First Images From NASA's Insight Lander

People at NASA's Jet Propulsion Laboratory in Pasadena California celebrate as the In Sight lander touches down on Mars

Touchdown: NASA's InSight Lands on Mars (VIDEO)

Touchdown confirmed! Nasa has successfully landed its spacecraft on Mars and plans to explore the alien world for the next two years. The self-hammering mole will burrow 16 feet down to measure the planet's internal heat, while the seismometer listens for possible quakes. That signal came from an antenna on board, but additional data on the landing was recorded by the Mars Reconnaissance Orbiter and two CubeSats in orbit as part of the Mars Cube One mission.

InSight is the first robot to land on Mars in six years, . and has been created to delve deeper into the structure of the planet and how it was formed.

The two experimental satellites not only relayed the good news in nearly real time, they sent back InSight's first snapshot of Mars just 4½ minutes after landing.

It was NASA's eighth successful Mars landing since the 1976 Vikings.

Speeding faster than a bullet at 12,300 miles (19,800 kilometers) an hour, the heat-shielded spacecraft encountered scorching friction as it entered the Mars atmosphere.

Flight controllers at NASA's Jet Propulsion Laboratory in Pasadena, California, leapt out of their chairs, screaming, dancing and hugging, upon learning that InSight's had safely arrived on Mars, the graveyard for a multitude of previous missions.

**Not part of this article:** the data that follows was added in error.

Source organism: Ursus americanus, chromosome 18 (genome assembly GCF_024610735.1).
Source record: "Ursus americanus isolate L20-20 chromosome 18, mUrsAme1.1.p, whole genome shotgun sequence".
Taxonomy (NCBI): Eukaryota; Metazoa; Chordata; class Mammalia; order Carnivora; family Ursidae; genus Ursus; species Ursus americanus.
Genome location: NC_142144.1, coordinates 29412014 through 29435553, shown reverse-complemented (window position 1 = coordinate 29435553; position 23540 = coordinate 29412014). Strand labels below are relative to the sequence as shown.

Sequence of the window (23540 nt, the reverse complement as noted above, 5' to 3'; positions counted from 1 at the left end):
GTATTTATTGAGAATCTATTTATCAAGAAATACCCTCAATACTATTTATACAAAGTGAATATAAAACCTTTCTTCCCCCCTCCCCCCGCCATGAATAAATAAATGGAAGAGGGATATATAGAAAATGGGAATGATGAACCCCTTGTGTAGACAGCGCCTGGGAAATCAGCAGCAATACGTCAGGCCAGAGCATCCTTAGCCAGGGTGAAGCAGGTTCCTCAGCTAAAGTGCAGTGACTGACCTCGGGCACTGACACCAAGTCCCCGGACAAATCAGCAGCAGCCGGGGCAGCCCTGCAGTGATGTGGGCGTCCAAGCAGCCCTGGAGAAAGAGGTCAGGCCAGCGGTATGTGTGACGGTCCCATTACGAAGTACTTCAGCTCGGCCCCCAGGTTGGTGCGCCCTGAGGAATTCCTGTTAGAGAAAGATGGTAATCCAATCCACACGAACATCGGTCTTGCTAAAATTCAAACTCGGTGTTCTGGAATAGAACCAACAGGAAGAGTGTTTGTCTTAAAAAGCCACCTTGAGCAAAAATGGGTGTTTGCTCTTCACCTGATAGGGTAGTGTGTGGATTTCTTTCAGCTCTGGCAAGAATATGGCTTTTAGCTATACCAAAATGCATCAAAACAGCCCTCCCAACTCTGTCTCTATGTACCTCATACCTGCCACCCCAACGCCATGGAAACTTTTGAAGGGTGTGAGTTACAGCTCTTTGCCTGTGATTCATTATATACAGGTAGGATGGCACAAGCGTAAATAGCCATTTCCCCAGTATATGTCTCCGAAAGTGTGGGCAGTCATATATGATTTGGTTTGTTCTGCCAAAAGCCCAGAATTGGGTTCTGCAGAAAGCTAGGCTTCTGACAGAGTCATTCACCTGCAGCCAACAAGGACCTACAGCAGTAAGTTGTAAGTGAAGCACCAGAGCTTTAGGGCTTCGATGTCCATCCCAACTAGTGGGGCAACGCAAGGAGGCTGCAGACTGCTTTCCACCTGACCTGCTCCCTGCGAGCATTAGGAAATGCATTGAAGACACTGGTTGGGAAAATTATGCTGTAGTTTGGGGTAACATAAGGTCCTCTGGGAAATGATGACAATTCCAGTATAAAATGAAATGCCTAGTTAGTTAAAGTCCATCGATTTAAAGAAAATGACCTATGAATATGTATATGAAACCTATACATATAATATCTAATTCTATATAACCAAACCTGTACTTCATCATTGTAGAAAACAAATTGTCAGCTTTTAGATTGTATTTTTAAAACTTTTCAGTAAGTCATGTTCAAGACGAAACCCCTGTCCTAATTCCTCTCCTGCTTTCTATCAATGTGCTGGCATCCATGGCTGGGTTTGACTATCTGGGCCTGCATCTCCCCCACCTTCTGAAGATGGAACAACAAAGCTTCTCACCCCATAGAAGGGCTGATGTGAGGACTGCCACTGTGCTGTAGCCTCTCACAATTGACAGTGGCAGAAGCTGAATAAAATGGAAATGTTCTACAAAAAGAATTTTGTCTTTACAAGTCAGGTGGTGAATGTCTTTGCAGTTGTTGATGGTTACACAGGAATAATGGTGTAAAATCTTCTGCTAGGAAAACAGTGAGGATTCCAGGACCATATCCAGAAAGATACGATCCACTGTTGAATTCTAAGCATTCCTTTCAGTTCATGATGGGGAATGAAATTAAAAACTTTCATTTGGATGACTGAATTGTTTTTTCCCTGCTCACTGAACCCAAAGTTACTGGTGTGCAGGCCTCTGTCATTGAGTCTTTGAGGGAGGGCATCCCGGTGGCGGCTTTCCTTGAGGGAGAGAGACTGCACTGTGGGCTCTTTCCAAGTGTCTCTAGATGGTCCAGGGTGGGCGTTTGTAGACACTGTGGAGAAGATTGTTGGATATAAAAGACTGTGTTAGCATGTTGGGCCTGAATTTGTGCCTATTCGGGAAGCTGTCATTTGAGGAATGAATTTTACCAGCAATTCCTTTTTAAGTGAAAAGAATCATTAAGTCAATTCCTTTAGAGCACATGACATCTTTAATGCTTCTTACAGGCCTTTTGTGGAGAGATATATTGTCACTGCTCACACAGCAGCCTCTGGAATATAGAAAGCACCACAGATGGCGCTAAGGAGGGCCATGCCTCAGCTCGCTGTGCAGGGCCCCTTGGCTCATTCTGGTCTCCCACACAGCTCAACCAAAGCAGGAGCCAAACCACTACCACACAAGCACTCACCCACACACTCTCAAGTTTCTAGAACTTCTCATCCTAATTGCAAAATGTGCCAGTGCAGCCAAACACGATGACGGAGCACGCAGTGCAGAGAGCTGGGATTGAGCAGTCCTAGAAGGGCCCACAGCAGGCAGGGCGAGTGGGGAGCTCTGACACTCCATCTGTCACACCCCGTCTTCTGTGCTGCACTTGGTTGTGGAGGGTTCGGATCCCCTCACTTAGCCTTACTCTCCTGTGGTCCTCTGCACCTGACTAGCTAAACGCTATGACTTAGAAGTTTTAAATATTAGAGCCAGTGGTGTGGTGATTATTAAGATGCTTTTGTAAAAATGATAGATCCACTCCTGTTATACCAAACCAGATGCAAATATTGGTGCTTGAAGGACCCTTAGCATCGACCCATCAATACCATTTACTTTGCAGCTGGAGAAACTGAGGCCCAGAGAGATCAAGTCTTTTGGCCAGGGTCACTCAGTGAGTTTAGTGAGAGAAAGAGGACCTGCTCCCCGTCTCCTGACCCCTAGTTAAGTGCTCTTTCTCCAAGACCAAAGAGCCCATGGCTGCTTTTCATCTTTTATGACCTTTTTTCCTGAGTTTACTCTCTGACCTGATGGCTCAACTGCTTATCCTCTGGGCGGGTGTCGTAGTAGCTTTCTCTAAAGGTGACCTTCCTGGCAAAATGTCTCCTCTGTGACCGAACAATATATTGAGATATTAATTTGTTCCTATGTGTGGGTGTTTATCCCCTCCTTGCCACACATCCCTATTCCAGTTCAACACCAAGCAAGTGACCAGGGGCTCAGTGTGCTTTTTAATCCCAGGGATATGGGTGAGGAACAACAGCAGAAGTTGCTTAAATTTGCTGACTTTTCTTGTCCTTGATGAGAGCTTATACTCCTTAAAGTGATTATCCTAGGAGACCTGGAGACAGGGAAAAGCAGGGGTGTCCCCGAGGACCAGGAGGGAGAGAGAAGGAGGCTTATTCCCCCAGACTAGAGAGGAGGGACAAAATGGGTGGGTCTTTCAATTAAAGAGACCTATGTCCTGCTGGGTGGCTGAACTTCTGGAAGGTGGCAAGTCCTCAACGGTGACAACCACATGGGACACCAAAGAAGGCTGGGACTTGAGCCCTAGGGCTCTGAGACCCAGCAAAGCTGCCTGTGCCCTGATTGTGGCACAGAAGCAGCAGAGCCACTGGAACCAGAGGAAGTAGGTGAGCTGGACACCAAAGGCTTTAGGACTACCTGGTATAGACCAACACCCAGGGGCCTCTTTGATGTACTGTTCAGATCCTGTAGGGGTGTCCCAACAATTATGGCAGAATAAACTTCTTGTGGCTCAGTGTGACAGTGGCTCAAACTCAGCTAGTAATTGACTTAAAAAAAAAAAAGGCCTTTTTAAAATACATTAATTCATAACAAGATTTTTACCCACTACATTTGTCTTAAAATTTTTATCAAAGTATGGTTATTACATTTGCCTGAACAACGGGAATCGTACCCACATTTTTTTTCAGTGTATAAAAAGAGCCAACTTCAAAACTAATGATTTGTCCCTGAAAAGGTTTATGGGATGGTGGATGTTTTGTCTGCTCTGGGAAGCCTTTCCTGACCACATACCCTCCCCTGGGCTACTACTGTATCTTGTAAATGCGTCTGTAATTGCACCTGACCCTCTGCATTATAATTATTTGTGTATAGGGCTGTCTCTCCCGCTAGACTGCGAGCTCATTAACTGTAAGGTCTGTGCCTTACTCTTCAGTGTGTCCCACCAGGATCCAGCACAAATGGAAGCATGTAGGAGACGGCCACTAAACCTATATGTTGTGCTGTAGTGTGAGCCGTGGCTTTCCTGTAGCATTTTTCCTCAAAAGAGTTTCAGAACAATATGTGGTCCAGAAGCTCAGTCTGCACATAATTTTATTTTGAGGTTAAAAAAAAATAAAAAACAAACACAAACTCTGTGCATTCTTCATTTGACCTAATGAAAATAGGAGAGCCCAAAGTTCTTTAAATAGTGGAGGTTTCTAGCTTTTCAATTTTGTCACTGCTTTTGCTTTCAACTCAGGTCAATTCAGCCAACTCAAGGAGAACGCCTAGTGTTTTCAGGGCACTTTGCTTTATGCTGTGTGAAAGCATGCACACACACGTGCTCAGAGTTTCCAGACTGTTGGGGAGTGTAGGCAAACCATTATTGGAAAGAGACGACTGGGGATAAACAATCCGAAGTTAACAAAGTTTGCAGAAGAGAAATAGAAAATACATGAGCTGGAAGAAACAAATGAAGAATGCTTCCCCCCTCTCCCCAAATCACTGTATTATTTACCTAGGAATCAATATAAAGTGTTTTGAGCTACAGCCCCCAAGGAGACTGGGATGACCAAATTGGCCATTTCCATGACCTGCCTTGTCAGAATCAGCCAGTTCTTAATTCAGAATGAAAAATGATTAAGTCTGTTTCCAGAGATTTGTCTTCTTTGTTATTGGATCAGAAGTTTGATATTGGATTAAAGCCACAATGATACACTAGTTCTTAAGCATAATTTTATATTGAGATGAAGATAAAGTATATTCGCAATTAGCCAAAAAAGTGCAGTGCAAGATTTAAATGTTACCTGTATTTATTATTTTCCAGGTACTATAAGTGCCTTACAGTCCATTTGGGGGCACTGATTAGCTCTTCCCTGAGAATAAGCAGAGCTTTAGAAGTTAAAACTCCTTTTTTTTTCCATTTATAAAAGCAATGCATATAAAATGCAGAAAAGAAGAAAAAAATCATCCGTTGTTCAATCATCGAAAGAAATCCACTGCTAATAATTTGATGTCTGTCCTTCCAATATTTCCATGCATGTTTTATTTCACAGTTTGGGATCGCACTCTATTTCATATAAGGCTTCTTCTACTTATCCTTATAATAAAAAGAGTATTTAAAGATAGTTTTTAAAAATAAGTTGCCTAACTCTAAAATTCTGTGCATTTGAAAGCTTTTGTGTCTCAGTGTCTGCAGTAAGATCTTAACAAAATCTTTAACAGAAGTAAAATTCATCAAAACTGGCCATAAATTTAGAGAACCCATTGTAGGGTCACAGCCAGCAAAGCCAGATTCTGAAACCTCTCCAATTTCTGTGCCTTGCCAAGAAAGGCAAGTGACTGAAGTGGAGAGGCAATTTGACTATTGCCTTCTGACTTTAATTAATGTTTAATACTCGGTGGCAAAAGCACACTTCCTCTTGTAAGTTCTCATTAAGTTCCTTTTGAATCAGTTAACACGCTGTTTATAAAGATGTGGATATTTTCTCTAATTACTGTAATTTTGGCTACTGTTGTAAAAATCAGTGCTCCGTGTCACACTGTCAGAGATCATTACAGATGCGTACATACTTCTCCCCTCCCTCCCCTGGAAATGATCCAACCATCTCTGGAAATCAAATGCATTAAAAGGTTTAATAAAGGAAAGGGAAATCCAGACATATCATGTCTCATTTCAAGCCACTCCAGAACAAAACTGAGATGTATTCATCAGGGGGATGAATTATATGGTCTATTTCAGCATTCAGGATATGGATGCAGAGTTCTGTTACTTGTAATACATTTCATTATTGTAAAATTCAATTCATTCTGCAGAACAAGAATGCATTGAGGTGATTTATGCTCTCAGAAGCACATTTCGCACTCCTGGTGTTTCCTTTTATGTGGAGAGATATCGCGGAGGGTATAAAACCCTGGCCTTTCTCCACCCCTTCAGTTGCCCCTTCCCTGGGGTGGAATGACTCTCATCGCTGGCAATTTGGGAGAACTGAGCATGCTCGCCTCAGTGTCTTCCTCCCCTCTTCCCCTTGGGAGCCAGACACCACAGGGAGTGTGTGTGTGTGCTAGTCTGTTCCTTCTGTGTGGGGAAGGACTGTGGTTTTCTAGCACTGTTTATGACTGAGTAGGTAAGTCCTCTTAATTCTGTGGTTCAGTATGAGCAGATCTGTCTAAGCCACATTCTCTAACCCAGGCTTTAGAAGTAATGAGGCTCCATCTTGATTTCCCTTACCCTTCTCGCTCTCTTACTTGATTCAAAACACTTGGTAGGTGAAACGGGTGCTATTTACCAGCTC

Launched on May 5, InSight marks NASA's first Mars landing since the Curiosity rover in 2012.

The three-legged InSight spacecraft reached the surface after being slowed by a parachute and braking engines, the space agency said.

Touchdown: NASA's InSight Lands on Mars (VIDEO)

"This is a whole new way to compare what's happening on another planet to what we see on Earth", said Siebach.

"Here's a quick-and-dirty attempt at processing out distortion in the first image from InSight", Emily Lakdawalla, senior editor at the Planetary Society, wrote on Twitter.

Lockheed Martin worked with NASA engineers to ensure the spacecraft could withstand the stress of entry and descent.

NASA engineers were forced to wait until the landing was over to know if it was successful, though, as there's an eight minute delay in communications between Mars and Earth, and the landing only took about seven minutes.

"I'll tell you, it was intense, and you could feel the emotion", Bridenstine told Gay Yee Hill, a spokesperson for JPL, during the landing webcast.

Key to InSight's continued survival on the harsh surface of Mars is the deployment of its solar panels, which were stowed for the descent. NASA's Odyssey probe, orbiting Mars, will be used later today to check that's the case.

InSight will be landing at Elysium Planitia, called "the biggest parking lot on Mars" by astronomers. The mission will help boffins understand the formation of rocky planets, and the Solar System as a whole, explained Bruce Banerdt, InSight's principal investigator.

There are significant mysteries here, because while both Mars and the Earth were formed from the same stuff more than 4.5 billion years ago, they are now very different planets.

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